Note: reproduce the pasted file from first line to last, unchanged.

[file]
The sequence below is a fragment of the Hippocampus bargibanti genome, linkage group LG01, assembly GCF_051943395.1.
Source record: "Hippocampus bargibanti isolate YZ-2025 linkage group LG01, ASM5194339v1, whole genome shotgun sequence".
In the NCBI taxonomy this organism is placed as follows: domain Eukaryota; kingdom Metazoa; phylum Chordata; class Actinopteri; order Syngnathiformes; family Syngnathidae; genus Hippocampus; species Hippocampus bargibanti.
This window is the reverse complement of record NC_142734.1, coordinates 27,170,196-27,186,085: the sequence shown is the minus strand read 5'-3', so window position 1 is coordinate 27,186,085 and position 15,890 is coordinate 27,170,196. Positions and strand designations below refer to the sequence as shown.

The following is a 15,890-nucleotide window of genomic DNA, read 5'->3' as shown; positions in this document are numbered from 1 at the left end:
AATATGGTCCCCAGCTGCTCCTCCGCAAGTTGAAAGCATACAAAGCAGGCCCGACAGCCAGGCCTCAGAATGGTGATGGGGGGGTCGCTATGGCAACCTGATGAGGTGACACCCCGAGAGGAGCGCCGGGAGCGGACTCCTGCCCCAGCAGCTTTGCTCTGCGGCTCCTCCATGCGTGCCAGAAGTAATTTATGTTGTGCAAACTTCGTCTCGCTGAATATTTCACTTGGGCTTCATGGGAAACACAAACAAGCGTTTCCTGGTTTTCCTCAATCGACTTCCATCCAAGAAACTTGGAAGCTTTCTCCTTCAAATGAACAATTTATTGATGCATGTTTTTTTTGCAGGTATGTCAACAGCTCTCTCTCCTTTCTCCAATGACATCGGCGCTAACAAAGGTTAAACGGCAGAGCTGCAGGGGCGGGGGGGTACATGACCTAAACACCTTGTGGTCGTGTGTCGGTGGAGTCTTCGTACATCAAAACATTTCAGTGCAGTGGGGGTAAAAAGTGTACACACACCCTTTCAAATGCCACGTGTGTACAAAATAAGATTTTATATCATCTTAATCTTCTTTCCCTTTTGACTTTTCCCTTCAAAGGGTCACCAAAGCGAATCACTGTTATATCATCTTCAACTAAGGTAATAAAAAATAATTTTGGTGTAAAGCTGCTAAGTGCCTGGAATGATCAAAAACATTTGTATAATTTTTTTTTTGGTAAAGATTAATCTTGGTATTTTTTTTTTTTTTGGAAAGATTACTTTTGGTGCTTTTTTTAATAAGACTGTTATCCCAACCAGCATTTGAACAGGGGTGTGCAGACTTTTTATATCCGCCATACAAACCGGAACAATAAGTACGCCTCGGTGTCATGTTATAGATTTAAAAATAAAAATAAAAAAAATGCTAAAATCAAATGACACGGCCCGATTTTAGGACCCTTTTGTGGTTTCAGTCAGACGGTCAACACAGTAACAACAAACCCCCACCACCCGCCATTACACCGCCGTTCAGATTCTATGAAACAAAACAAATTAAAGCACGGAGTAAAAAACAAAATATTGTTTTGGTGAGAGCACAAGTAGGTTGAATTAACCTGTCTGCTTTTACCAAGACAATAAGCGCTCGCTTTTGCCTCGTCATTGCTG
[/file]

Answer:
The sequence below is a fragment of the Hippocampus bargibanti genome, linkage group LG01, assembly GCF_051943395.1.
Source record: "Hippocampus bargibanti isolate YZ-2025 linkage group LG01, ASM5194339v1, whole genome shotgun sequence".
In the NCBI taxonomy this organism is placed as follows: domain Eukaryota; kingdom Metazoa; phylum Chordata; class Actinopteri; order Syngnathiformes; family Syngnathidae; genus Hippocampus; species Hippocampus bargibanti.
This window is the reverse complement of record NC_142734.1, coordinates 27,170,196-27,186,085: the sequence shown is the minus strand read 5'-3', so window position 1 is coordinate 27,186,085 and position 15,890 is coordinate 27,170,196. Positions and strand designations below refer to the sequence as shown.

The following is a 15,890-nucleotide window of genomic DNA, read 5'->3' as shown; positions in this document are numbered from 1 at the left end:
AATATGGTCCCCAGCTGCTCCTCCGCAAGTTGAAAGCATACAAAGCAGGCCCGACAGCCAGGCCTCAGAATGGTGATGGGGGGGTCGCTATGGCAACCTGATGAGGTGACACCCCGAGAGGAGCGCCGGGAGCGGACTCCTGCCCCAGCAGCTTTGCTCTGCGGCTCCTCCATGCGTGCCAGAAGTAATTTATGTTGTGCAAACTTCGTCTCGCTGAATATTTCACTTGGGCTTCATGGGAAACACAAACAAGCGTTTCCTGGTTTTCCTCAATCGACTTCCATCCAAGAAACTTGGAAGCTTTCTCCTTCAAATGAACAATTTATTGATGCATGTTTTTTTTGCAGGTATGTCAACAGCTCTCTCTCCTTTCTCCAATGACATCGGCGCTAACAAAGGTTAAACGGCAGAGCTGCAGGGGCGGGGGGGTACATGACCTAAACACCTTGTGGTCGTGTGTCGGTGGAGTCTTCGTACATCAAAACATTTCAGTGCAGTGGGGGTAAAAAGTGTACACACACCCTTTCAAATGCCACGTGTGTACAAAATAAGATTTTATATCATCTTAATCTTCTTTCCCTTTTGACTTTTCCCTTCAAAGGGTCACCAAAGCGAATCACTGTTATATCATCTTCAACTAAGGTAATAAAAAATAATTTTGGTGTAAAGCTGCTAAGTGCCTGGAATGATCAAAAACATTTGTATAATTTTTTTTTTGGTAAAGATTAATCTTGGTATTTTTTTTTTTTTTGGAAAGATTACTTTTGGTGCTTTTTTTAATAAGACTGTTATCCCAACCAGCATTTGAACAGGGGTGTGCAGACTTTTTATATCCGCCATACAAACCGGAACAATAAGTACGCCTCGGTGTCATGTTATAGATTTAAAAATAAAAATAAAAAAAATGCTAAAATCAAATGACACGGCCCGATTTTAGGACCCTTTTGTGGTTTCAGTCAGACGGTCAACACAGTAACAACAAACCCCCACCACCCGCCATTACACCGCCGTTCAGATTCTATGAAACAAAACAAATTAAAGCACGGAGTAAAAAACAAAATATTGTTTTGGTGAGAGCACAAGTAGGTTGAATTAACCTGTCTGCTTTTACCAAGACAATAAGCGCTCGCTTTTGCCTCGTCATTGCTG